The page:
Silver spoons and sacrifice

“Born with a silver spoon in his mouth” is a mocking way we sometimes refer to people we think “enjoy” life with too much privilege and affluence and too little responsibility, hard work and sacrifice. 

Although usually spoken with less-than-noble intent, I think the phrase nevertheless points to an enduring truth, albeit one we recognize more in others than in ourselves.

For most of us it seems obvious that it isn’t healthy for a kid to be “born with a silver spoon in his mouth” and grow up in an environment where everything is “handed to them on a silver platter” (another familiar aphorism/folk saying). Nor is it healthy for any adult to live in such effortless irresponsibility.

We intuitively recognize that “normal” living requires the mature ability to deal with the responsibilities, challenges and sacrifices of daily life. And even though we might at times yearn for a “silver spoon” life – as lottery ads entice us – our common sense usually prevails in keeping our feet on the ground of daily reality.

Yet it seems to me we all live in what is perhaps the most silver spoon culture in all of history.

Except for the “Greatest Generation” – folks who lived through the deprivations and sacrifices of the Great Depression (1930s) and Second World War – most of us have enjoyed lives of remarkable prosperity, peace and absence of danger. We have not experienced food rationing, conscription and constant anxiety over the fate of family and community young people engaged in deadly combat overseas. We have not faced possible invasion or terrorist attacks in our towns and cities.

Has there ever been a people able to live so free of the dangers, violence and fear that has been the norm for most people in human history? Of course this has been a good thing. And we strive for a world where all people can enjoy this kind of “silver spoon” life, this kind of security and peace.

But let us not forget our common sense wariness of “silver spoon” life. In our society’s enjoyment of this good life largely free of dangers, violence and fear, in our pursuit of individual fulfillment and rampant consumer consumption is it not true that we have diminished in our recognition and appreciation for the qualities of responsibility, hard work and sacrifice. 

In less prosperous and safe cultures, even in our own history, it has always been obvious that the wellbeing of the community depends on the willingness of grown-ups to shoulder responsibility, work hard and generally sacrifice self-interest for the greater good, and especially for a better future for their children.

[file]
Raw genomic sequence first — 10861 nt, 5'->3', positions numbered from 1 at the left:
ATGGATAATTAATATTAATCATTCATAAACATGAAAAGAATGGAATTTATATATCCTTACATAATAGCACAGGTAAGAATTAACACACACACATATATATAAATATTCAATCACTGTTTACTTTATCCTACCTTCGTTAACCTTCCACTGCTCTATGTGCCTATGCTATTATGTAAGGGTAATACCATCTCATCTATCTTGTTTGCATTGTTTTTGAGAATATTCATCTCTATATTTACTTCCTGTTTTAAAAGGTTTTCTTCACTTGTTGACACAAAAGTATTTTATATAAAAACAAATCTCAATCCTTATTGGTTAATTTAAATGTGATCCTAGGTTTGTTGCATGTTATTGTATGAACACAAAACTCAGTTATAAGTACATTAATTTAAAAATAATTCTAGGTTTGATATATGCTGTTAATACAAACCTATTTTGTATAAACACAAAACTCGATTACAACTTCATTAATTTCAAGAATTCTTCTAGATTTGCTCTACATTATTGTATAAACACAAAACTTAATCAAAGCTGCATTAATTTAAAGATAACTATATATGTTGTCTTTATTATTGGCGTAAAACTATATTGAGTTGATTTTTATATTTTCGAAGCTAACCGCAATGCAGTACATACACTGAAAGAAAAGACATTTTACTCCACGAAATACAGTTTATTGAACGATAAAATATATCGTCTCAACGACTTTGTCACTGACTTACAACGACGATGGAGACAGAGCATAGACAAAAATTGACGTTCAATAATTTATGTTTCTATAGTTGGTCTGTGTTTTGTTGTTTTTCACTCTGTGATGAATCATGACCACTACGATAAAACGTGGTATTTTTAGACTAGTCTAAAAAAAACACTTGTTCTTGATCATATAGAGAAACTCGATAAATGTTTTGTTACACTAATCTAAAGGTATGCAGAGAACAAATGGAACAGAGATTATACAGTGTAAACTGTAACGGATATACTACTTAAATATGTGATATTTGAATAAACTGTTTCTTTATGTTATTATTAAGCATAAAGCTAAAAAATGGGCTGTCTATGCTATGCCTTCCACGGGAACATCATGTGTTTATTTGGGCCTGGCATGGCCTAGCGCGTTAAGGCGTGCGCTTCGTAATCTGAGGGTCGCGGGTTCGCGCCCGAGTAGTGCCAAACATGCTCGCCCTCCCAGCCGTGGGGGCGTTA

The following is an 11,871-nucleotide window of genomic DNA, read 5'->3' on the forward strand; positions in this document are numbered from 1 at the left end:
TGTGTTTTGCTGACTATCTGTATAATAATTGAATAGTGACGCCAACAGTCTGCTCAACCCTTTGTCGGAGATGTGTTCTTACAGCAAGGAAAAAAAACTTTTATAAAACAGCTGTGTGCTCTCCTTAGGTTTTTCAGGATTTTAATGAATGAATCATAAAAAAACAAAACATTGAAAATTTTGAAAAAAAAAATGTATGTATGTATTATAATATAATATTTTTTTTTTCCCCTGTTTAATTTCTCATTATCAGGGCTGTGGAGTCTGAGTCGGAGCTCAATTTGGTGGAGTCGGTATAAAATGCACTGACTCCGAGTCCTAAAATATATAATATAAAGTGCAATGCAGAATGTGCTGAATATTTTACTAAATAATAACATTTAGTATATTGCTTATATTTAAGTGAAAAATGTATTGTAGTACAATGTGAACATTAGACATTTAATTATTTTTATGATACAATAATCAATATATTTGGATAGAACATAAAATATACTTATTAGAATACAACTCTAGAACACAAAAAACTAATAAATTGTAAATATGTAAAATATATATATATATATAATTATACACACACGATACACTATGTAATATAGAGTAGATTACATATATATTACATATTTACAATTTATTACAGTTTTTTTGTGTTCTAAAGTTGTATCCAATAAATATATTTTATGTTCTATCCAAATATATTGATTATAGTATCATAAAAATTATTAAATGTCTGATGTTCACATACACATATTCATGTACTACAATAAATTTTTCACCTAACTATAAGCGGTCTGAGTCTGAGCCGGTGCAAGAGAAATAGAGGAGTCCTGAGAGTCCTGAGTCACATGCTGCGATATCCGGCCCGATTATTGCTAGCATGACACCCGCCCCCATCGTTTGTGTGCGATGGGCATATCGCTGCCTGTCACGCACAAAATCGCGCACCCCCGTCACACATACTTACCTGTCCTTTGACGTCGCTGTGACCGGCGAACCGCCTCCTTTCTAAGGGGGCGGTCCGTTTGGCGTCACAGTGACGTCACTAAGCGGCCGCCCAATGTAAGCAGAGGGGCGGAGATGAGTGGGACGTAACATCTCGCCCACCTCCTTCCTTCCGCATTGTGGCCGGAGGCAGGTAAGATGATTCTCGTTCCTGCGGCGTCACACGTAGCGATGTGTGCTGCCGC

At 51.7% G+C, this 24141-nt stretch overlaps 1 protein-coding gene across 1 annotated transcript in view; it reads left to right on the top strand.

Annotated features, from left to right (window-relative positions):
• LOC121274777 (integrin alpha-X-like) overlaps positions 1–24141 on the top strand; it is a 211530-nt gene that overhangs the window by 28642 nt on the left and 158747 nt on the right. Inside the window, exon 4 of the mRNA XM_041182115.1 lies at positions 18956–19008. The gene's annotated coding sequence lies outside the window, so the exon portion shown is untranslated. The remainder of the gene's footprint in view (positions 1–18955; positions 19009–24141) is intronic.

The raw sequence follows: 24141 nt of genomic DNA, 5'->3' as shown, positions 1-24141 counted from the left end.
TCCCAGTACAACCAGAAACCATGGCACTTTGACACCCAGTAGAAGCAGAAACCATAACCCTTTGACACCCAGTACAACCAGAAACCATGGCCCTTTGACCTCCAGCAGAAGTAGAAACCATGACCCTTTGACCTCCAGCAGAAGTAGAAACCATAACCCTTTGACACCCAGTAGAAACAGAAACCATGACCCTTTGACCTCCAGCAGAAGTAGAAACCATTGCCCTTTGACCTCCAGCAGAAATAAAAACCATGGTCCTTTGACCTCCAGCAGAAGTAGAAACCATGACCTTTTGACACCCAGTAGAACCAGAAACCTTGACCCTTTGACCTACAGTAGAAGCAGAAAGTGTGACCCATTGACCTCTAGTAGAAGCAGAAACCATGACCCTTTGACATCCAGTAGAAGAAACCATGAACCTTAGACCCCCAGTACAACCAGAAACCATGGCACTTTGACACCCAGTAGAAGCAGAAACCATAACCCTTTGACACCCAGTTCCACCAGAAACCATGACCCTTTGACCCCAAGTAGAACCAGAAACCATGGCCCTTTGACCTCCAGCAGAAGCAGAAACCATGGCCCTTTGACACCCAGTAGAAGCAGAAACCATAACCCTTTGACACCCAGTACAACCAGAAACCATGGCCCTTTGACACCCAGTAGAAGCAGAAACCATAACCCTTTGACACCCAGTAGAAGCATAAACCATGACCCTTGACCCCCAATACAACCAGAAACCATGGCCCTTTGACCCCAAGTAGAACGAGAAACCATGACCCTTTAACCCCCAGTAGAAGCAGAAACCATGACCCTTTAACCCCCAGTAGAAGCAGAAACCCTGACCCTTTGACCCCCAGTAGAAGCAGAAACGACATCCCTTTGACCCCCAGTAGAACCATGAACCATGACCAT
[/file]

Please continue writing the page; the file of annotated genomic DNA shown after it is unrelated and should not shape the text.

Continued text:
This Saturday we are remembering the millions of our fellow Canadians who have lived this reality, many giving the ultimate sacrifice of losing their lives for their country. No matter our religious or philosophical beliefs about war, these folks and their families deserve our profound respect, admiration and thanks. 

In the New Testament book of Hebrews the writer reminds his readers of the many faithful people from the past upon whose shoulders they stand:

“Therefore, since we are surrounded by so great a cloud of witnesses, let us also lay aside every weight and the sin that clings so closely, and let us run with perseverance the race that is set before us.” (12:1)

We also are surrounded by a great cloud of witnesses who, if we let them, can show and inspire us to “run the race,” to live as they did, to the great betterment of generations to come. Our families, our communities, our churches, our institutions, our economy, our country – did not just happen all by themselves, but were built by the faithful hard work and sacrifices of our forbears. 

We don’t have to look very far afield to see how very fortunate and blessed we are. Most places and people in the world do not enjoy the remarkable prosperity, peace and absence of danger we are privilege to. We have much to be deeply grateful for; many departed “witnesses” to be deeply grateful to.

So let us feel and express that gratitude once again this Saturday. And let us put some meat on the bones of our thanks by resolving to follow the example of our benefactors in committing ourselves to taking responsibility for preserving the good things we have been given, to work as hard and be willing to sacrifice as much as they did for the wellbeing of future generations. 

In so doing we will also discover the truth of life so many of our forbears discovered in their sacrificial living: the “good life” we all long for is not found in silver spoons and lottery riches, but in living one’s life committed to the hard work and sacrifices that enrich the present and future wellbeing of our community and our children.